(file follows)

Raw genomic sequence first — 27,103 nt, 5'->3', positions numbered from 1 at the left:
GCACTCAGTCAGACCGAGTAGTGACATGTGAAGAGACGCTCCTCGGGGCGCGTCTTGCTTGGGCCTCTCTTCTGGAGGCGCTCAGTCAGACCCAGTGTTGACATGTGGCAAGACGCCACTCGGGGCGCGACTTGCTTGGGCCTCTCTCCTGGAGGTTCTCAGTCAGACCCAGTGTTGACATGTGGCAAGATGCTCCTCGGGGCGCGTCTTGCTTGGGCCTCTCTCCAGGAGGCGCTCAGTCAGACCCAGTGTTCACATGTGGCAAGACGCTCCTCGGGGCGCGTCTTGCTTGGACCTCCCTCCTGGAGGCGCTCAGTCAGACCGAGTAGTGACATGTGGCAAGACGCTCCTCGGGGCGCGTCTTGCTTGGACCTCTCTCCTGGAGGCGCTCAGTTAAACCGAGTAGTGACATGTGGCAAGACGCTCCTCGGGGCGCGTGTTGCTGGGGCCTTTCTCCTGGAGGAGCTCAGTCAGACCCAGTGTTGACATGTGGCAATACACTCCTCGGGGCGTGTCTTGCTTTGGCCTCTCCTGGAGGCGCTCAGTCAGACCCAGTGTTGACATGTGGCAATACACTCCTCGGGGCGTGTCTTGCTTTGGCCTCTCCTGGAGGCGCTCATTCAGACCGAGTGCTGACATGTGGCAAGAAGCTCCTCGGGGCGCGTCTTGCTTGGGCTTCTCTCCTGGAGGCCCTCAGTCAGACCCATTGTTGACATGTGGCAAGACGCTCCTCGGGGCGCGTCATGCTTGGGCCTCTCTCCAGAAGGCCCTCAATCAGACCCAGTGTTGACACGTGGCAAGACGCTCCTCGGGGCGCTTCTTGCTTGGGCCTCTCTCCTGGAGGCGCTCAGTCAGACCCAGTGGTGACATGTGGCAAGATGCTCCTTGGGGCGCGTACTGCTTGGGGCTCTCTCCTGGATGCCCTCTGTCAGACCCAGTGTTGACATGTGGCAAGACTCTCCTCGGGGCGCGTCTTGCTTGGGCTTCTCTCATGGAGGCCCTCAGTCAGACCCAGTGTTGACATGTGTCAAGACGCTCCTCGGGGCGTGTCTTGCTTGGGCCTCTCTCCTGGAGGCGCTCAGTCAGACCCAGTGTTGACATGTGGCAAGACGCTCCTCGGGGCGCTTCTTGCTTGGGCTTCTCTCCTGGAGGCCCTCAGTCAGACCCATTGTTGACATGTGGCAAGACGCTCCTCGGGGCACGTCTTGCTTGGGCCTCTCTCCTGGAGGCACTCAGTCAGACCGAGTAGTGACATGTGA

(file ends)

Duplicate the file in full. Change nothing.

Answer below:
Raw genomic sequence first — 27,103 nt, 5'->3', positions numbered from 1 at the left:
GCACTCAGTCAGACCGAGTAGTGACATGTGAAGAGACGCTCCTCGGGGCGCGTCTTGCTTGGGCCTCTCTTCTGGAGGCGCTCAGTCAGACCCAGTGTTGACATGTGGCAAGACGCCACTCGGGGCGCGACTTGCTTGGGCCTCTCTCCTGGAGGTTCTCAGTCAGACCCAGTGTTGACATGTGGCAAGATGCTCCTCGGGGCGCGTCTTGCTTGGGCCTCTCTCCAGGAGGCGCTCAGTCAGACCCAGTGTTCACATGTGGCAAGACGCTCCTCGGGGCGCGTCTTGCTTGGACCTCCCTCCTGGAGGCGCTCAGTCAGACCGAGTAGTGACATGTGGCAAGACGCTCCTCGGGGCGCGTCTTGCTTGGACCTCTCTCCTGGAGGCGCTCAGTTAAACCGAGTAGTGACATGTGGCAAGACGCTCCTCGGGGCGCGTGTTGCTGGGGCCTTTCTCCTGGAGGAGCTCAGTCAGACCCAGTGTTGACATGTGGCAATACACTCCTCGGGGCGTGTCTTGCTTTGGCCTCTCCTGGAGGCGCTCAGTCAGACCCAGTGTTGACATGTGGCAATACACTCCTCGGGGCGTGTCTTGCTTTGGCCTCTCCTGGAGGCGCTCATTCAGACCGAGTGCTGACATGTGGCAAGAAGCTCCTCGGGGCGCGTCTTGCTTGGGCTTCTCTCCTGGAGGCCCTCAGTCAGACCCATTGTTGACATGTGGCAAGACGCTCCTCGGGGCGCGTCATGCTTGGGCCTCTCTCCAGAAGGCCCTCAATCAGACCCAGTGTTGACACGTGGCAAGACGCTCCTCGGGGCGCTTCTTGCTTGGGCCTCTCTCCTGGAGGCGCTCAGTCAGACCCAGTGGTGACATGTGGCAAGATGCTCCTTGGGGCGCGTACTGCTTGGGGCTCTCTCCTGGATGCCCTCTGTCAGACCCAGTGTTGACATGTGGCAAGACTCTCCTCGGGGCGCGTCTTGCTTGGGCTTCTCTCATGGAGGCCCTCAGTCAGACCCAGTGTTGACATGTGTCAAGACGCTCCTCGGGGCGTGTCTTGCTTGGGCCTCTCTCCTGGAGGCGCTCAGTCAGACCCAGTGTTGACATGTGGCAAGACGCTCCTCGGGGCGCTTCTTGCTTGGGCTTCTCTCCTGGAGGCCCTCAGTCAGACCCATTGTTGACATGTGGCAAGACGCTCCTCGGGGCACGTCTTGCTTGGGCCTCTCTCCTGGAGGCACTCAGTCAGACCGAGTAGTGACATGTGA